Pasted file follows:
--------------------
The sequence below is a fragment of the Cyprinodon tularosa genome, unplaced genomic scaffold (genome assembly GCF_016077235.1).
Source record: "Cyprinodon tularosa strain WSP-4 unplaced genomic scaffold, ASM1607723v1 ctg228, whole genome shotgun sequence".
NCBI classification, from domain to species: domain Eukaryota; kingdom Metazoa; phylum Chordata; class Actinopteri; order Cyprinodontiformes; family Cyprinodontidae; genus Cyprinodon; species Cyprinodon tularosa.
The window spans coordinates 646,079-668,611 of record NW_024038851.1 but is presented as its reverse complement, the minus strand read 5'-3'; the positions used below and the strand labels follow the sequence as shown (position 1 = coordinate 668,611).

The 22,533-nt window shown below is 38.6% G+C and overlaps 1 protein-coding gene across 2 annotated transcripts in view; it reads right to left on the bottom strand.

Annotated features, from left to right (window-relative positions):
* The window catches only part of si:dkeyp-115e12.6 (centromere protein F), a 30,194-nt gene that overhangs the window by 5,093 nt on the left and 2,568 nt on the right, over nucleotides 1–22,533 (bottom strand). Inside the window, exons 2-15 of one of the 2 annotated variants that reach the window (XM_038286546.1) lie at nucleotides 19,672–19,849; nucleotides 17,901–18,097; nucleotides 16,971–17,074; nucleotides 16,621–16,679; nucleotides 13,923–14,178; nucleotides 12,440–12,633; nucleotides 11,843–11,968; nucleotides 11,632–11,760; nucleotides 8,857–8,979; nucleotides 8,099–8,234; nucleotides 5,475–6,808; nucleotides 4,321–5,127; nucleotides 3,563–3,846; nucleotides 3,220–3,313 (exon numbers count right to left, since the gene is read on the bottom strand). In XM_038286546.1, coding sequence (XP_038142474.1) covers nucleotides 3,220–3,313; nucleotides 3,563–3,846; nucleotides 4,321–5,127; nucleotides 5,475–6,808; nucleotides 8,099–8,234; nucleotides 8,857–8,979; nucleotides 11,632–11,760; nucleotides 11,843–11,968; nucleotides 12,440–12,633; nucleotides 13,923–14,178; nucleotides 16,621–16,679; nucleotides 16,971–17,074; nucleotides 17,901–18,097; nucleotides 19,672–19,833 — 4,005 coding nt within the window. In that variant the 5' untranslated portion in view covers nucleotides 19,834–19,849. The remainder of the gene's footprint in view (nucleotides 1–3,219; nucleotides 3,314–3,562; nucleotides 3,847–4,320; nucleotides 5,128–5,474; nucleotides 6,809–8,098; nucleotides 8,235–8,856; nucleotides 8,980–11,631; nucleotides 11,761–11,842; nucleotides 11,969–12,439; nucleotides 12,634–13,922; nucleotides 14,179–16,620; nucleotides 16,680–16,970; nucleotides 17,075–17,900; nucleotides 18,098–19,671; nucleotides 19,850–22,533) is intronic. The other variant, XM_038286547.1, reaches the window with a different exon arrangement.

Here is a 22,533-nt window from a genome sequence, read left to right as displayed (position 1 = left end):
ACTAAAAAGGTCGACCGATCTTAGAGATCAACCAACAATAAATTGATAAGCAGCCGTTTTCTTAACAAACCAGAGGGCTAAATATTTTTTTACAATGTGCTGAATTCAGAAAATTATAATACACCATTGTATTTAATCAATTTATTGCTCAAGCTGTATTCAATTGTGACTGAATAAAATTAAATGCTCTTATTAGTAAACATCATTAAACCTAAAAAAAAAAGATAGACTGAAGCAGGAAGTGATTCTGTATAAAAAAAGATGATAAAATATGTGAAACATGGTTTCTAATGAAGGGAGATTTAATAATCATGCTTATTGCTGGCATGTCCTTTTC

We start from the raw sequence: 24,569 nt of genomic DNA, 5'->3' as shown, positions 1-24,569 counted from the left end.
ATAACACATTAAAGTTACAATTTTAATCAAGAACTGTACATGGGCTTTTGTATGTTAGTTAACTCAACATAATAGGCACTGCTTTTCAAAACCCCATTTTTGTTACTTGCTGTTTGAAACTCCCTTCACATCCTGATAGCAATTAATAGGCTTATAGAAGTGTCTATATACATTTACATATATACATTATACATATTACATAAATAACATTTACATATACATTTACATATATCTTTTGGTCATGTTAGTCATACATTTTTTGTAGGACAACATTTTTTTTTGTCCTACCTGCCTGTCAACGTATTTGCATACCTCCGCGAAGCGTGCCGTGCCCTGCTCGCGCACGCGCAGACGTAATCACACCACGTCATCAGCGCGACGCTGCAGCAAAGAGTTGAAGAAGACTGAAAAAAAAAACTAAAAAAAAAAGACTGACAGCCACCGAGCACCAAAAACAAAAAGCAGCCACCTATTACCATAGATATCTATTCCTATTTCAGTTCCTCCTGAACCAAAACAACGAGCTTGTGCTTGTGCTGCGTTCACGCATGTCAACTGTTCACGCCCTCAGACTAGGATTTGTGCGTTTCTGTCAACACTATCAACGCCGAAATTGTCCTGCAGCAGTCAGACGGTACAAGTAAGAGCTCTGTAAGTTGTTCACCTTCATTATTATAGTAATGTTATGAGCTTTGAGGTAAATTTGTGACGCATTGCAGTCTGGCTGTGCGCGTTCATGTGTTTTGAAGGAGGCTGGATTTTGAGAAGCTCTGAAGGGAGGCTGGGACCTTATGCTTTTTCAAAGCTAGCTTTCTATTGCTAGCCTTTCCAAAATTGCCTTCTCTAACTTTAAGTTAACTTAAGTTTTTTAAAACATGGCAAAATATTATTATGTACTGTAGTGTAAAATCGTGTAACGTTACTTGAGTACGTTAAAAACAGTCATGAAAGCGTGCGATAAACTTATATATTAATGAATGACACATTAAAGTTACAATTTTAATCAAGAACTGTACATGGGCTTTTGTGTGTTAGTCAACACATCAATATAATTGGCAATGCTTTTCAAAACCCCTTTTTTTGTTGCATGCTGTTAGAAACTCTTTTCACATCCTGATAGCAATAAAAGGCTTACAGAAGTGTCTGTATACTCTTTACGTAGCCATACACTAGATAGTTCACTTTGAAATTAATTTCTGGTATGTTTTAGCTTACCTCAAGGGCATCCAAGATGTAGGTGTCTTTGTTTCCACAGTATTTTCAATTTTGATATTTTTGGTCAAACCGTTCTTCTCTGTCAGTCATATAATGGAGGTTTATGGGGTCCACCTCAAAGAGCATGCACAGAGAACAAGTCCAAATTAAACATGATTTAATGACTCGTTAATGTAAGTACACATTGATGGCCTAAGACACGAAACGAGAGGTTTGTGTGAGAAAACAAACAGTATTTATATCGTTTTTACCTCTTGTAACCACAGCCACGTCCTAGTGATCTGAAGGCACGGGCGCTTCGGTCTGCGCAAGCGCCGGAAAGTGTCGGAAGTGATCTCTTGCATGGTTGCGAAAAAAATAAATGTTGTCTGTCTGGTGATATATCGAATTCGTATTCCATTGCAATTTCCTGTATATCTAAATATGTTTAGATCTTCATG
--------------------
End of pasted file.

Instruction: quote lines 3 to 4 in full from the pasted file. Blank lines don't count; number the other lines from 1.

NCBI classification, from domain to species: domain Eukaryota; kingdom Metazoa; phylum Chordata; class Actinopteri; order Cyprinodontiformes; family Cyprinodontidae; genus Cyprinodon; species Cyprinodon tularosa.
The window spans coordinates 646,079-668,611 of record NW_024038851.1 but is presented as its reverse complement, the minus strand read 5'-3'; the positions used below and the strand labels follow the sequence as shown (position 1 = coordinate 668,611).